As Salvation Army volunteers in Holland tallied their red kettle donations on Wednesday, they discovered a golden surprise – one worth more than $1,100.
Volunteers discovered a Canadian Maple Leaf gold coin – with a face value of $50 -- as they sifted through the kettle donations at its community center on Dec. 16.
"I was shocked," Jeremy Monteith, Salvation Army's development director for Ottawa County, said on Friday, Dec 18. "You always hear about Salvation Army receiving gold coins, but I've been here for 10 years and this is the first time it's happened here."
Salvation Army officials brought the Canadian coin to Holland Coin and Jewelry to have it appraised on Thursday.
Chris Miner, owner of the coin shop, confirmed that the coin is 1-ounce of pure bullion (gold), and holds a retail value of $1,120.
"It's a nice donation for them," he said.
For years, anonymous donors have dropped gold coins in Salvation Army's red kettles across the country. The coins – some of which are accompanied by a note – generally reach over $1,000 in value.
The coin plopped into the red kettle at the Family Fare grocery store location on Washington Street in Holland did not include a note.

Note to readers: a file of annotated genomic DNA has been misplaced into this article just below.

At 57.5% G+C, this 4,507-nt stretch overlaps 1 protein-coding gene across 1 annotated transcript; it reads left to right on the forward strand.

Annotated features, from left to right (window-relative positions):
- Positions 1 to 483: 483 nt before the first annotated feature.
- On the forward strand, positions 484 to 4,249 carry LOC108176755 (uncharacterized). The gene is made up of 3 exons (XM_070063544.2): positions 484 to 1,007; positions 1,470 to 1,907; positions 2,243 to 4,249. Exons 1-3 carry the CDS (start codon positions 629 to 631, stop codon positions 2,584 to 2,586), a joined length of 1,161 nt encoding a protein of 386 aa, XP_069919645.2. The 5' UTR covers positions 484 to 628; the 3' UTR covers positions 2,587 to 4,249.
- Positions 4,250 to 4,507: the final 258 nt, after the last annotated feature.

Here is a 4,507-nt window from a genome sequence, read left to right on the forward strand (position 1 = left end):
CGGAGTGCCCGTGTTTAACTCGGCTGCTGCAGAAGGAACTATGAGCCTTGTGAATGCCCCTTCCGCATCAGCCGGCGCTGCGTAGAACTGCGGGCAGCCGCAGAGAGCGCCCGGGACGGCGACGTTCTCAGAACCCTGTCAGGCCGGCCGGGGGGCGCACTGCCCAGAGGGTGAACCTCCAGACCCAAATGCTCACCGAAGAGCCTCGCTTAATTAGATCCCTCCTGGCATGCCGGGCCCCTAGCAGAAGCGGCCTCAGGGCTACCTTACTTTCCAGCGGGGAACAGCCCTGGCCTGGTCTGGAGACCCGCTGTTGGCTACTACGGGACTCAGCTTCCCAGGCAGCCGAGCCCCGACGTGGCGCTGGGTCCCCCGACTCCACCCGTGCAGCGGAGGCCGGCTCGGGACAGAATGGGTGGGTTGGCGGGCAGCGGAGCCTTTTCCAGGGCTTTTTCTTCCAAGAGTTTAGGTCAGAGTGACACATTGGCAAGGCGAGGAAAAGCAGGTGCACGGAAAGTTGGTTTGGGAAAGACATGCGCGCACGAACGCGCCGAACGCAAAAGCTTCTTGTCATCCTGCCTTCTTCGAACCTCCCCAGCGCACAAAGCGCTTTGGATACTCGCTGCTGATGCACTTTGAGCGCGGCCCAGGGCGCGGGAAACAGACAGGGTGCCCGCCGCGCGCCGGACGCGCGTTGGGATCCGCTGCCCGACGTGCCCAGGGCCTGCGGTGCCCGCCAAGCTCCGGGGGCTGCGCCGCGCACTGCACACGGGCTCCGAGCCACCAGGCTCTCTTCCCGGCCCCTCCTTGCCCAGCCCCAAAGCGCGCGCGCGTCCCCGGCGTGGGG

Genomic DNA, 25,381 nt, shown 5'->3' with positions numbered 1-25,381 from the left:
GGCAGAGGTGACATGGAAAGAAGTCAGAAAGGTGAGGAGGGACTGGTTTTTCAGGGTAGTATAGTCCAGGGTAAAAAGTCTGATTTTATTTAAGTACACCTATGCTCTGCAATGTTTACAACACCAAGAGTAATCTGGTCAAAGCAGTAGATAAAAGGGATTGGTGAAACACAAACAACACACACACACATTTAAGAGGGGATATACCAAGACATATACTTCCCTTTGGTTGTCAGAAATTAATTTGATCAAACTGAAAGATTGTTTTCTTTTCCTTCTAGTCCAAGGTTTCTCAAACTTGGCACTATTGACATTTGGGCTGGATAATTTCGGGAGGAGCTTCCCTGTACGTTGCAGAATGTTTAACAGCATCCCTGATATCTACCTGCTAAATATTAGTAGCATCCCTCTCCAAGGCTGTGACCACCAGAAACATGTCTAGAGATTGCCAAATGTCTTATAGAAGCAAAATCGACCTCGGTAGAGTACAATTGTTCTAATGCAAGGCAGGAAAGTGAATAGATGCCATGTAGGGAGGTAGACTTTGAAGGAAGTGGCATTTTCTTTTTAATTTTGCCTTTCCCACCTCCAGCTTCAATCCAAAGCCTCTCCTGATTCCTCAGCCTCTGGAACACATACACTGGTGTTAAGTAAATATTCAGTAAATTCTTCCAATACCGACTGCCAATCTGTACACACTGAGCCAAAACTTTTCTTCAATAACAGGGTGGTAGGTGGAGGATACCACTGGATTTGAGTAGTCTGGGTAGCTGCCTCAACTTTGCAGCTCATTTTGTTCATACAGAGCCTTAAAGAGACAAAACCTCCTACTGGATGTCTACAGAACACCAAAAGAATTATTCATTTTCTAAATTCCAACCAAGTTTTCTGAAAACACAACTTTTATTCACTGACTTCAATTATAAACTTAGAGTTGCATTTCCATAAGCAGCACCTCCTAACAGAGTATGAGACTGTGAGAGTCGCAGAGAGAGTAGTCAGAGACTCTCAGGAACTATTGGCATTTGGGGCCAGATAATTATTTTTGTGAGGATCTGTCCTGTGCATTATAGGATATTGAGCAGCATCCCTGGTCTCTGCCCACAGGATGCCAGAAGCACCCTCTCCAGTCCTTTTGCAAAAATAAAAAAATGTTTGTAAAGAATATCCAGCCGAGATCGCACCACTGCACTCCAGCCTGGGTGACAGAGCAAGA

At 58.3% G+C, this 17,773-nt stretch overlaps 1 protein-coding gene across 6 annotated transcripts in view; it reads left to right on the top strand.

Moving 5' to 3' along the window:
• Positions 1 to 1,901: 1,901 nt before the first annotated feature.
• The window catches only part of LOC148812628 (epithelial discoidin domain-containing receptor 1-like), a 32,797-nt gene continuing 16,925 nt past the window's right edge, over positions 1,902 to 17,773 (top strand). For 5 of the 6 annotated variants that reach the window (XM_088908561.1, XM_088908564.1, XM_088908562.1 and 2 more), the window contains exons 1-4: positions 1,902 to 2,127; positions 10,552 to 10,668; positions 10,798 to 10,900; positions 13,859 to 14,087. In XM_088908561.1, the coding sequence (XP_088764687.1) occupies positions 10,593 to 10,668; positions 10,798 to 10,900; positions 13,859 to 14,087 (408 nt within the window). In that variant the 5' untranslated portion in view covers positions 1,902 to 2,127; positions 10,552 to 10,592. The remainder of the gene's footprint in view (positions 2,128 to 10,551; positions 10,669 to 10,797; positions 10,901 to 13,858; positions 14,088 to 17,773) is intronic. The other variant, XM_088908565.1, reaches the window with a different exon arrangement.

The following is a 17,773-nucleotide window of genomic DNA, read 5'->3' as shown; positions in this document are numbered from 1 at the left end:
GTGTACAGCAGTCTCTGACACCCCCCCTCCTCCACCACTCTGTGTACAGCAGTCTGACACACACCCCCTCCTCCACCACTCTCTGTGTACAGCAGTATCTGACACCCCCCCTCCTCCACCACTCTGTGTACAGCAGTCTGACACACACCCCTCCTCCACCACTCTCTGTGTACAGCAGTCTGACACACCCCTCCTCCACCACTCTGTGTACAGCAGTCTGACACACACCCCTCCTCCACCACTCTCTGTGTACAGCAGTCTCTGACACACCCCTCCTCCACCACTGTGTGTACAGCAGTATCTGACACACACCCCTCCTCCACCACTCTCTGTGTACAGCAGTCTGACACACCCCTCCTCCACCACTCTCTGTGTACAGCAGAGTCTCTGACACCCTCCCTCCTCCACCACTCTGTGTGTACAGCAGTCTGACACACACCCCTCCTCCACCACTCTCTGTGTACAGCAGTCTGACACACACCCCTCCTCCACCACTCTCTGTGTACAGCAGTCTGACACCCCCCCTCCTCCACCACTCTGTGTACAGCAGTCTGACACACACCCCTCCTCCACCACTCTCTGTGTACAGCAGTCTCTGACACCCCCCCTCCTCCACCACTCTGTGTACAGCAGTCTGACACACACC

"We have no idea who gave it, but we are very thankful for it," Monteith said. "It just shows that people are very generous and trust the Salvation Army to use donations like that in the correct way."
Monteith said they plan to sell the coin to a dealer and put that donation money toward the services they provide for those in need.
Last year, the Salvation Army in Holland – which serves southern Ottawa County and all of Allegan County – had 11,000 individuals inquire about needing assistance, including food, clothing and rent and utility bills. They predict about the same amount this year, according to Monteith.
The bells of Salvation Army's Red Kettle drive began ringing throughout the nation on Black Friday. Christmas Eve day is the final day for the 2015 holiday season donations.
With more than 30 red kettle locations in the Holland area, all of the money raised at those sites will remain local, Monteith said.
"It was just exciting to know that we get to be part of this and provide a lot of services to a lot of people," he said.